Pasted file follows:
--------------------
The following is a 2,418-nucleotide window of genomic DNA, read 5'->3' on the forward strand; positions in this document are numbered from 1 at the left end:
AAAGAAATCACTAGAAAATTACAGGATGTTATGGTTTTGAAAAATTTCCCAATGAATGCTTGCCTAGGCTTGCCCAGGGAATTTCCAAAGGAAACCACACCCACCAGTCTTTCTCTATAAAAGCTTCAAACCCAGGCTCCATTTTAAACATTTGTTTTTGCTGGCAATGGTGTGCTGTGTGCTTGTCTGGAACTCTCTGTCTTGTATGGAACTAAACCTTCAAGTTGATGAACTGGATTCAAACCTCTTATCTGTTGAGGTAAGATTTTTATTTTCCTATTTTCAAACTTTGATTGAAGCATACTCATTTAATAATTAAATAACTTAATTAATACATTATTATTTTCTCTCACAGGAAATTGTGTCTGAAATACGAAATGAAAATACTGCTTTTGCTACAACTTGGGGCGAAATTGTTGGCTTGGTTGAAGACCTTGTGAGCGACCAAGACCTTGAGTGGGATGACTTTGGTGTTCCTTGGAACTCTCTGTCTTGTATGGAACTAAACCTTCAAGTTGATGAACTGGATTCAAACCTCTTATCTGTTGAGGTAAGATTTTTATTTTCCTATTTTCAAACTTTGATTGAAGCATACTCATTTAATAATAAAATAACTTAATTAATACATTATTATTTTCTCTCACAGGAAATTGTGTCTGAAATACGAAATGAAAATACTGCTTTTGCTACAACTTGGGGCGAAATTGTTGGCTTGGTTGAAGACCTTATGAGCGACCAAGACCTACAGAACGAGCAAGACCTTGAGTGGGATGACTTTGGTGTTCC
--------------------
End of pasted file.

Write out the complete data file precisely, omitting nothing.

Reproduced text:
The following is a 2,418-nucleotide window of genomic DNA, read 5'->3' on the forward strand; positions in this document are numbered from 1 at the left end:
AAAGAAATCACTAGAAAATTACAGGATGTTATGGTTTTGAAAAATTTCCCAATGAATGCTTGCCTAGGCTTGCCCAGGGAATTTCCAAAGGAAACCACACCCACCAGTCTTTCTCTATAAAAGCTTCAAACCCAGGCTCCATTTTAAACATTTGTTTTTGCTGGCAATGGTGTGCTGTGTGCTTGTCTGGAACTCTCTGTCTTGTATGGAACTAAACCTTCAAGTTGATGAACTGGATTCAAACCTCTTATCTGTTGAGGTAAGATTTTTATTTTCCTATTTTCAAACTTTGATTGAAGCATACTCATTTAATAATTAAATAACTTAATTAATACATTATTATTTTCTCTCACAGGAAATTGTGTCTGAAATACGAAATGAAAATACTGCTTTTGCTACAACTTGGGGCGAAATTGTTGGCTTGGTTGAAGACCTTGTGAGCGACCAAGACCTTGAGTGGGATGACTTTGGTGTTCCTTGGAACTCTCTGTCTTGTATGGAACTAAACCTTCAAGTTGATGAACTGGATTCAAACCTCTTATCTGTTGAGGTAAGATTTTTATTTTCCTATTTTCAAACTTTGATTGAAGCATACTCATTTAATAATAAAATAACTTAATTAATACATTATTATTTTCTCTCACAGGAAATTGTGTCTGAAATACGAAATGAAAATACTGCTTTTGCTACAACTTGGGGCGAAATTGTTGGCTTGGTTGAAGACCTTATGAGCGACCAAGACCTACAGAACGAGCAAGACCTTGAGTGGGATGACTTTGGTGTTCC